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Let V be a vector space with a non-trivial subspaces U, W. $ U \neq W$. Consider $u_0 \in V$, with $u_0 \neq 0$ and $w_0 \in V$ with $w_0 \neq 0$ then we have $u_0 + U \in V/U$ and $w_0 + W \in V/W$. Is there any sensible way to define:

$(u_0 + U) + (w_0 + W)$?

I'm thinking "no" $(2,4) + (2,6,7)$ makes no sense. So, why should this?

I mean, we would need to find some new vector space that had all of the elements in $V/U$ and in $V/W$ and their sums and scalar products. Maybe $V/U + V/W$ -- but then we need both $V/U$ and $V/W$ to be subspaces of some larger vector space. Is there a way to make sense of this at all?

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Read about direct sums of vector spaces. –  Mariano Suárez-Alvarez Nov 11 '10 at 2:48
    
This book only defined direct sums for subspaces. But, I am reading otherwise now. –  a little don Nov 11 '10 at 2:56
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2 Answers

up vote 2 down vote accepted

Well, let's go back to the definitions. I am sorry if I go too far into the details, but it is difficult to judge what you exactly understand based only on your question. So maybe I explain too much, but don't take this as an offense.

What exactly is $V/U$ ? I will explain this a little, since it might be the source of the problem. $V/U$ is the set of the class of equivalences of vectors from $V$. The equivalence relation is given by $x \sim y :\iff x-y \in U$. This set can naturally be considered as a vector space if you define: $$[x] + [y] := [x+y] \text{ and } \lambda[x] := [\lambda x]$$ Let's take an example: $V = \mathbb{R}^4$, $U = \mathbb{R}^2$, $W = \mathbb{R}$. First, what does it mean to consider $\mathbb{R}^2$ and $\mathbb{R}$ as subspaces of $\mathbb{R}^4$ ? Well, we need to actually consider $\mathbb{R}^2 \times \{(0,0)\}$ and $\mathbb{R} \times \{(0,0,0)\}$. Thus, actually $U = \{ x = (x_1, x_2, x_3, x_4) \in \mathbb{R}^4 | x_3 = x_4 = 0\}$ and $W = \{ x = (x_1, x_2, x_3, x_4) \in \mathbb{R}^4 | x_2 = x_3 = x_4 = 0\}$. So a first equivalence relation $\sim_A$ can be defined for $V/U$: $$x \sim_A y :\iff x_3 = y_3 \text{ and } x_4 = y_4$$ Same for $W/U$: $$x \sim_B y :\iff x_2 = y_2, x_3 = y_3, x_4 = y_4$$ Thus let's write, $V/U = \{[x]_A \}$ and $V/W = \{[x]_B \}$, where obviously $[x]_A = \{y \in \mathbb{R}^4 | y_3 = x_3, y_4 = x_4\}$ and $[x]_B = \{y \in \mathbb{R}^4 | x_2 = y_2, x_3 = y_3, y_4 = x_4\}$. Note that $V/U$ has dimension 2 (a base is given by $\{[(0,0,1,0)]_A , [(0,0,0,1)]_A\}$) and that $V/W$ has dimension 3 (a base is given by $\{[(0,1,0,0)]_B , [(0,0,1,0)]_B, [(0,0,0,1)]_B\}$ ). Now, how can we define an addition $[u]_A + [v]_B$ ? This would be trying to add sets. You can try to define $[u]_A + [v]_B$ in a natural way but you won't manage it: simply saying $[u]_A + [v]_B := (u_1+v_1, u_2 + v_2 , u_3 + v_3, u_4 + v_4)$ won't work, the addition will not be well-defined (because if you change the representant of $[u]_A$, $u_1$ and $u_2$ can be anything, and if you change representant $[v]_B$, $v_1$ can be anything). Furthermore, your intuition should tell you that since both dimensions of $V/U$ and $V/W$ are 2 and 3, such an addition can only be defined properly in a vector space of at least dimension 5 (otherwise you lose information). Too bad $\mathbb{R}^4$ has only dimension 4. So you should be convinced that it is impossible to define a natural addition properly in $V$ for this example. (Caution: I don't say it is impossible to define an addition inside $V$. Actually, it is possible to define several additions, but it won't be "natural") Hence, the only way to do it properly is to consider $V/U \oplus V/W$. Of course, in special cases, where $\dim(V/U) + \dim(V/W) \leq \dim(V)$, then it is possible to rearrange things so that you consider $V/U \oplus V/W$ as a subspace of $V$.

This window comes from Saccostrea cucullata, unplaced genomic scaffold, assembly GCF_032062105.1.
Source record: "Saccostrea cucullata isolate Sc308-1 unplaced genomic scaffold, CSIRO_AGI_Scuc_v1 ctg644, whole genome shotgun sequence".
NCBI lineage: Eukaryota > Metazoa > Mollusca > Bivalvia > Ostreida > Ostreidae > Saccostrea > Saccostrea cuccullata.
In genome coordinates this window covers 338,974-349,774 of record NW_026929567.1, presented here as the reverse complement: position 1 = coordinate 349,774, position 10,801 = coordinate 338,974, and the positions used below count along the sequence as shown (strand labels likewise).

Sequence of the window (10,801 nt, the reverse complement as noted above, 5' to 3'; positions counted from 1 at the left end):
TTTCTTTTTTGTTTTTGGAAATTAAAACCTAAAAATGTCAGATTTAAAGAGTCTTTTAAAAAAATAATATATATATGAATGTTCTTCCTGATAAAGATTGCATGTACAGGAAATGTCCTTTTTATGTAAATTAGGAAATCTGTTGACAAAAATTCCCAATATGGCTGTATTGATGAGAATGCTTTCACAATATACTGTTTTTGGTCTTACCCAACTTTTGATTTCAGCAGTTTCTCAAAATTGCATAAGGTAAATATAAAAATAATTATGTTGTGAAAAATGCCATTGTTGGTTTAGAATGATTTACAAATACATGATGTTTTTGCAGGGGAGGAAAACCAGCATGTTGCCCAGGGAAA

Sorry for the long answer, that depending on your level of understanding might not be very clear.

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This was very helpful. I admit the question was murky. I am grading these exams and students write strange things like $(w_0+W) + (u_0 + U) = (w_0+u_0) + (W \cup U)$ and I need to write little notes that explain why this is wrong. (In this case it is wrong, at least because we have no reason to believe that $W \cup U$ is a subspace. But, then I think "What if there is some higher maths structure that I don't know about? Better ask..." –  a little don Nov 11 '10 at 15:16
    
@a little don : in that case, instead of trying to grasp complex concepts, it's easier to go back to the definitions. That helps a lot, especially if you are trying to find counter-example. –  Djaian Nov 11 '10 at 15:28
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Certainly you can add them as elements of $V$. They should all have the same number of components as the dimension of $V$. But if $u_0 \in U$ why isn't $u_0+U$ just $U$? $U$ is a vector space, so is closed under addition.

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I see what I messed up. $u_0, w_0 \in V$ and I was thinking... non-zero. Doh! Sorry. –  a little don Nov 11 '10 at 15:25
    
I was looking at $u_0+U$ as the set of vectors u_0+u for u any vector in U. Then we can add the two sets to make the set of vectors which are the sum of one vector from the first set and one from the second. My reading of $u_0+U$ is the same as this with the first set having only one element. As all this is within V, it goes through. As Djaian says, this doesn't work as a representative of an equivalence class, but it does work for sets. –  Ross Millikan Nov 11 '10 at 15:27
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